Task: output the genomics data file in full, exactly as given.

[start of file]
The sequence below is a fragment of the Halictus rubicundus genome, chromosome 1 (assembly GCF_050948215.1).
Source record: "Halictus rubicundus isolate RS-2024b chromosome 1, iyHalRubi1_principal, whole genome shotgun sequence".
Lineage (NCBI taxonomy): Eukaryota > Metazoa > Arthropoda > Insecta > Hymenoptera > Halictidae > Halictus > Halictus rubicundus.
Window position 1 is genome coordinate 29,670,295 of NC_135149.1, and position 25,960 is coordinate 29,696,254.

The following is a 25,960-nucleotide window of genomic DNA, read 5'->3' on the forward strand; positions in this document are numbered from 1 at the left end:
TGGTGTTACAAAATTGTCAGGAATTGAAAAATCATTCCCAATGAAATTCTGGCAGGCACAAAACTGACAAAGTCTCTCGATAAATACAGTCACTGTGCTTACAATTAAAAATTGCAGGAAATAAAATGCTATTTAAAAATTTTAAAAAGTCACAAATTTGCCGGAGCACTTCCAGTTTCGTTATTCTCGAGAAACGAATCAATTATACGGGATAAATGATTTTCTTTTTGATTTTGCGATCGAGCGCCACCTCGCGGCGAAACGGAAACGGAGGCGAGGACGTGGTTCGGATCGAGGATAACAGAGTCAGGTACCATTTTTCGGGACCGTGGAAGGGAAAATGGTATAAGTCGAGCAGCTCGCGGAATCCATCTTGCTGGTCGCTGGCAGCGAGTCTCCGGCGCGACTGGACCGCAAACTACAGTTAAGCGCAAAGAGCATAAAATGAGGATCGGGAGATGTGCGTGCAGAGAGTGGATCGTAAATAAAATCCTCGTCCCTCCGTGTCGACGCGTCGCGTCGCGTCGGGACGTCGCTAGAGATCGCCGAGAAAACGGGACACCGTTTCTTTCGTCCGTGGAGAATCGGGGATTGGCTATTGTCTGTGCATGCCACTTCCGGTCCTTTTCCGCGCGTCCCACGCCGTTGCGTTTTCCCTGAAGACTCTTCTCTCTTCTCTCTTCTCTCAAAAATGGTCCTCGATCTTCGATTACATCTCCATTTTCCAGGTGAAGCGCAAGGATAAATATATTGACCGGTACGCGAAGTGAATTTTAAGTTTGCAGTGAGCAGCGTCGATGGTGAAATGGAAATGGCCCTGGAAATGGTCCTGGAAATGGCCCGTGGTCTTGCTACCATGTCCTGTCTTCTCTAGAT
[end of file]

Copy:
The sequence below is a fragment of the Halictus rubicundus genome, chromosome 1 (assembly GCF_050948215.1).
Source record: "Halictus rubicundus isolate RS-2024b chromosome 1, iyHalRubi1_principal, whole genome shotgun sequence".
Lineage (NCBI taxonomy): Eukaryota > Metazoa > Arthropoda > Insecta > Hymenoptera > Halictidae > Halictus > Halictus rubicundus.
Window position 1 is genome coordinate 29,670,295 of NC_135149.1, and position 25,960 is coordinate 29,696,254.

The following is a 25,960-nucleotide window of genomic DNA, read 5'->3' on the forward strand; positions in this document are numbered from 1 at the left end:
TGGTGTTACAAAATTGTCAGGAATTGAAAAATCATTCCCAATGAAATTCTGGCAGGCACAAAACTGACAAAGTCTCTCGATAAATACAGTCACTGTGCTTACAATTAAAAATTGCAGGAAATAAAATGCTATTTAAAAATTTTAAAAAGTCACAAATTTGCCGGAGCACTTCCAGTTTCGTTATTCTCGAGAAACGAATCAATTATACGGGATAAATGATTTTCTTTTTGATTTTGCGATCGAGCGCCACCTCGCGGCGAAACGGAAACGGAGGCGAGGACGTGGTTCGGATCGAGGATAACAGAGTCAGGTACCATTTTTCGGGACCGTGGAAGGGAAAATGGTATAAGTCGAGCAGCTCGCGGAATCCATCTTGCTGGTCGCTGGCAGCGAGTCTCCGGCGCGACTGGACCGCAAACTACAGTTAAGCGCAAAGAGCATAAAATGAGGATCGGGAGATGTGCGTGCAGAGAGTGGATCGTAAATAAAATCCTCGTCCCTCCGTGTCGACGCGTCGCGTCGCGTCGGGACGTCGCTAGAGATCGCCGAGAAAACGGGACACCGTTTCTTTCGTCCGTGGAGAATCGGGGATTGGCTATTGTCTGTGCATGCCACTTCCGGTCCTTTTCCGCGCGTCCCACGCCGTTGCGTTTTCCCTGAAGACTCTTCTCTCTTCTCTCTTCTCTCAAAAATGGTCCTCGATCTTCGATTACATCTCCATTTTCCAGGTGAAGCGCAAGGATAAATATATTGACCGGTACGCGAAGTGAATTTTAAGTTTGCAGTGAGCAGCGTCGATGGTGAAATGGAAATGGCCCTGGAAATGGTCCTGGAAATGGCCCGTGGTCTTGCTACCATGTCCTGTCTTCTCTAGAT